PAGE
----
Wine In Turkey
From the ancient land of wine
Being one of the most ancient lands that produced wine, Turkey has still lots of flavors for wine lovers.
Wine is being produced on these lands as early as 3200 BC. And in our culture, we can trace the influence of wine. For example, the Ottoman poets wrote lots of poems on wine.
You don't often see Turkish wines all around the world. And the total wine brands in Turkey is no more than the local brands of a single small French town.
I was 22 when I first tasted a foreign wine. I love the rather bitter taste of Turkish wines.
History of Wine in Anatolia
History of wine making on this land starts 2000 years ago, the age of Hittites. The historical origin of wine is a matter of dispute. Some researchers point Caucasian region, and some others ancient Persia. But it's almost certain that Anatolia is the region where wine had spread all over the world.
In Byzantine times, especially Thrace and Cappadocia were major wine producing areas.
In Ottoman era, the Muslim community did not deal with producing wine. This was largely carried through by Greeks and Armenians. But the Muslim Turks were enthusiastic wine consumers.
At that time, the wines from Ankara, Erdek, Gallipoli, Crete and Cyprus were the favorites of the taverns of Istanbul.
The Sultan Mohammad II who conquered Istanbul was also a wine lover. He himself wrote some poems for wine.
Sultan Murad 4th, banned all types of alcohol, tobacco and coffee. But he himself was a great wine lover.
Attitude to Alcohol in General
Muslim countries generally have mixed attribute to alcohol. Even in most extreme cases like Iran and Saudi Arabia, (although forbidden by law) alcohol consumption is rather common.
Turkey's situation is somewhere between Muslim countries and Europe.
As an interesting figure, 28% of the total population does not drink alcohol because of the religious reasons.
You see, alcohol consumption is not so low, but the major choice of the consumers is not wine. Turkish people prefer "beer" and "raki" (our traditional high-alcohol beverage).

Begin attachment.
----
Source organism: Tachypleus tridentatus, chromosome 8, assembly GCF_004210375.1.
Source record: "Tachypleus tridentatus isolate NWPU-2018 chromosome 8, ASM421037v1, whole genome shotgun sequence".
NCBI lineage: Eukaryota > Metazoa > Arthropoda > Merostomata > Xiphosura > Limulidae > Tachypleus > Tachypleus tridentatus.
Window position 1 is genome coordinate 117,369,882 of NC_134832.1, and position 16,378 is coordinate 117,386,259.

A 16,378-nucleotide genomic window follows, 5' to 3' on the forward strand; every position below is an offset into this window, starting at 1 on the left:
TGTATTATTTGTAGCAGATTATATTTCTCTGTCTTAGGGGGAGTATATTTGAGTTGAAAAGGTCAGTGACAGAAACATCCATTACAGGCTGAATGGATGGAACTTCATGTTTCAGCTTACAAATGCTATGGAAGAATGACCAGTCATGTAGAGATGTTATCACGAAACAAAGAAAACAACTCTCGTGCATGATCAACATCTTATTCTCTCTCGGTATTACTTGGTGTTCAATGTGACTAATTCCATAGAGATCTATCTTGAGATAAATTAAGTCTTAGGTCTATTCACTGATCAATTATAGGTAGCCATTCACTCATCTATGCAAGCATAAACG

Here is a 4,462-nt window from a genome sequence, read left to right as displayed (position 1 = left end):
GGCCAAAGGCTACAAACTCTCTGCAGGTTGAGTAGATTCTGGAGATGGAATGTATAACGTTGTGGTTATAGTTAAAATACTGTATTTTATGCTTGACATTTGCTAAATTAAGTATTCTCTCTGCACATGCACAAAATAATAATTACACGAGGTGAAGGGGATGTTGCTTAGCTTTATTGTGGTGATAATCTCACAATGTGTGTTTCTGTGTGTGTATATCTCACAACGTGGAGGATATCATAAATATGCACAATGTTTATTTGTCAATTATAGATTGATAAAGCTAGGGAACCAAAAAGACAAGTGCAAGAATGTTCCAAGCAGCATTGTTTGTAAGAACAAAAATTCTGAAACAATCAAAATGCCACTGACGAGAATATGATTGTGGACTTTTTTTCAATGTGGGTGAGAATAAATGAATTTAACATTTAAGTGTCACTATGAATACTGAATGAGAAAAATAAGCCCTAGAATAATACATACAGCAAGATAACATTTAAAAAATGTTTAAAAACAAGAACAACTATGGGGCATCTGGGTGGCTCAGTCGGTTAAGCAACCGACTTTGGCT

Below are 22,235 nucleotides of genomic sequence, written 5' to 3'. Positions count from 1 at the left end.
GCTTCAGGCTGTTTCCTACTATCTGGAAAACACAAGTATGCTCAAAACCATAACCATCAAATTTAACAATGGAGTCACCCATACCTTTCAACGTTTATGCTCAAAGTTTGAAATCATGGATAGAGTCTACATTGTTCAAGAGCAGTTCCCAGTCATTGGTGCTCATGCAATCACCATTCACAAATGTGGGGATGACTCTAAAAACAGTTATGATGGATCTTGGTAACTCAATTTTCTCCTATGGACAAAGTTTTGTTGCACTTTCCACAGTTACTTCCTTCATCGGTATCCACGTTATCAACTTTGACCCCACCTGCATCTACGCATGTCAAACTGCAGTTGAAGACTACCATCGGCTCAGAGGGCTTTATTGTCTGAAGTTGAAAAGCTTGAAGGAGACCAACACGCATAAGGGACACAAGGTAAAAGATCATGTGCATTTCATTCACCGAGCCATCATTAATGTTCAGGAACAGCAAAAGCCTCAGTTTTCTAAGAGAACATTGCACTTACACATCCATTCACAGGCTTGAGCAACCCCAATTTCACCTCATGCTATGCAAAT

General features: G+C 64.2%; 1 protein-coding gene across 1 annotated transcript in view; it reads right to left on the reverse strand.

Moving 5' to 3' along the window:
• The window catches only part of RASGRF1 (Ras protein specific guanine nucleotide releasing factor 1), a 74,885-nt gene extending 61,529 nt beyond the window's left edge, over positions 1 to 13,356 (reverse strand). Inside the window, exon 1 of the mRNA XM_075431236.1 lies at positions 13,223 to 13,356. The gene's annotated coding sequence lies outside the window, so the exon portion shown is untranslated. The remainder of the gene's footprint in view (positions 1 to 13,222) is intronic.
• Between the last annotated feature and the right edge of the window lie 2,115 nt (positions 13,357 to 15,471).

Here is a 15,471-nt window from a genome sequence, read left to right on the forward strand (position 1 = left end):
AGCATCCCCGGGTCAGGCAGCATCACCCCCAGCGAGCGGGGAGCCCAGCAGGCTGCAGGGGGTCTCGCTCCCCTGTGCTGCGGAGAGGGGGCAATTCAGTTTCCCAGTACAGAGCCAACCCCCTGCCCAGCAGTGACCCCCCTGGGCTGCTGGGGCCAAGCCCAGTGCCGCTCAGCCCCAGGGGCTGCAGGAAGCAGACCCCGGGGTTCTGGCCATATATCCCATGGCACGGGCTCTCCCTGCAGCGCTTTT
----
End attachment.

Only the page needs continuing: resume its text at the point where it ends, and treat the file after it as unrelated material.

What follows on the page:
It's very interesting that while Turkey is 4th major grape producer of the world, she is number 41 in producing wine, just behind Turkmenistan and Tunisia. And also, some important portion of the Turkish wine is consumed by foreign tourists.
The Only 16% of Turkish people drink wine.
There are virtually no limitation over alcohol by the state. But the attitude of the "extremely conservative government " is negative. The special tax on wine and other beverages are so high that it's the main threat to Turkish wines.
By February 2008, the government had to reduce the special tax on table wine, but still the special tax is over 360% (it was over 600% before - yes six hundred percent).
(Figures are taken from a research made by ProCon GfK)
Wine Regions of Turkey
|Thrace||Semillon, Cinsault, Papazkarasi, Gamay, Adakarasi|
|Izmir||Cabernet Sauvignon, Chardonnay, Grenache, Sauvignon Blanc, Shiraz, Merlot|
|Denizli||Shiraz, Calkarasi, Sultaniye|
|Manisa||Carignan, Sultaniye, Alicante Bouchet|
|Marmara||Cabernet Sauvignon, Merlot, Chardonnay, Sauvignon Blanc|
Carignan, Alicante, Okuzgozu, Bogazkere
I think, it's the most price effective product available in Turkey.
Emir, Narince, Sultaniye
It's the optimum white wine for its price.
Kalecik Karasi, Okuzgozu, Bogazkere
It's a good quality, full flavored red wine.
Cinsault, Gamay, Alicante
Very cheap, yet drinkable red wine.
Major Wine Producers
Especially in Western Turkey, all provinces have their own local brands (not so successful as local producers of Europe), but there are only a few nationwide wine producers. Some of them export their products to some degree.
Kavaklidere and Doluca are my favorite wine brands.
Jancis Robinson's Views
In May 2009, famous wine expert Jancis Robinson visited Turkey for a serious wine tasting event. She evaluated some 50 of selected Turkish wines. Her evaluation seems to yield more optimistic results than I expected.
Here's her article about these 50 selected Turkish wines: